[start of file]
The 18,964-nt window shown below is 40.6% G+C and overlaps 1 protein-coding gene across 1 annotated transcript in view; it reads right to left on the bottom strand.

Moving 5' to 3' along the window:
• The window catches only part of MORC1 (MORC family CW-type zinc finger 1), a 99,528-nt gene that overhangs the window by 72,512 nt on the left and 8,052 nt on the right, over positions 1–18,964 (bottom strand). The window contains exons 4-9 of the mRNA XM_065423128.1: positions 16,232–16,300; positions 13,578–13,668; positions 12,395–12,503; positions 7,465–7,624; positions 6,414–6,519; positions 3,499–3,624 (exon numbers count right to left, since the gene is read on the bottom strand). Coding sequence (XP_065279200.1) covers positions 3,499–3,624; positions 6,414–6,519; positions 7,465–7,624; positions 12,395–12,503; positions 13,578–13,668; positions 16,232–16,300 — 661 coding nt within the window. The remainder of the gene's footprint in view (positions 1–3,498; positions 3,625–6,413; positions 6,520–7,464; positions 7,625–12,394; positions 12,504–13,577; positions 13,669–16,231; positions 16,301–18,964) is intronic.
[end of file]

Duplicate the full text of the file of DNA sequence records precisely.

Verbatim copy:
The 18,964-nt window shown below is 40.6% G+C and overlaps 1 protein-coding gene across 1 annotated transcript in view; it reads right to left on the bottom strand.

Moving 5' to 3' along the window:
• The window catches only part of MORC1 (MORC family CW-type zinc finger 1), a 99,528-nt gene that overhangs the window by 72,512 nt on the left and 8,052 nt on the right, over positions 1–18,964 (bottom strand). The window contains exons 4-9 of the mRNA XM_065423128.1: positions 16,232–16,300; positions 13,578–13,668; positions 12,395–12,503; positions 7,465–7,624; positions 6,414–6,519; positions 3,499–3,624 (exon numbers count right to left, since the gene is read on the bottom strand). Coding sequence (XP_065279200.1) covers positions 3,499–3,624; positions 6,414–6,519; positions 7,465–7,624; positions 12,395–12,503; positions 13,578–13,668; positions 16,232–16,300 — 661 coding nt within the window. The remainder of the gene's footprint in view (positions 1–3,498; positions 3,625–6,413; positions 6,520–7,464; positions 7,625–12,394; positions 12,504–13,577; positions 13,669–16,231; positions 16,301–18,964) is intronic.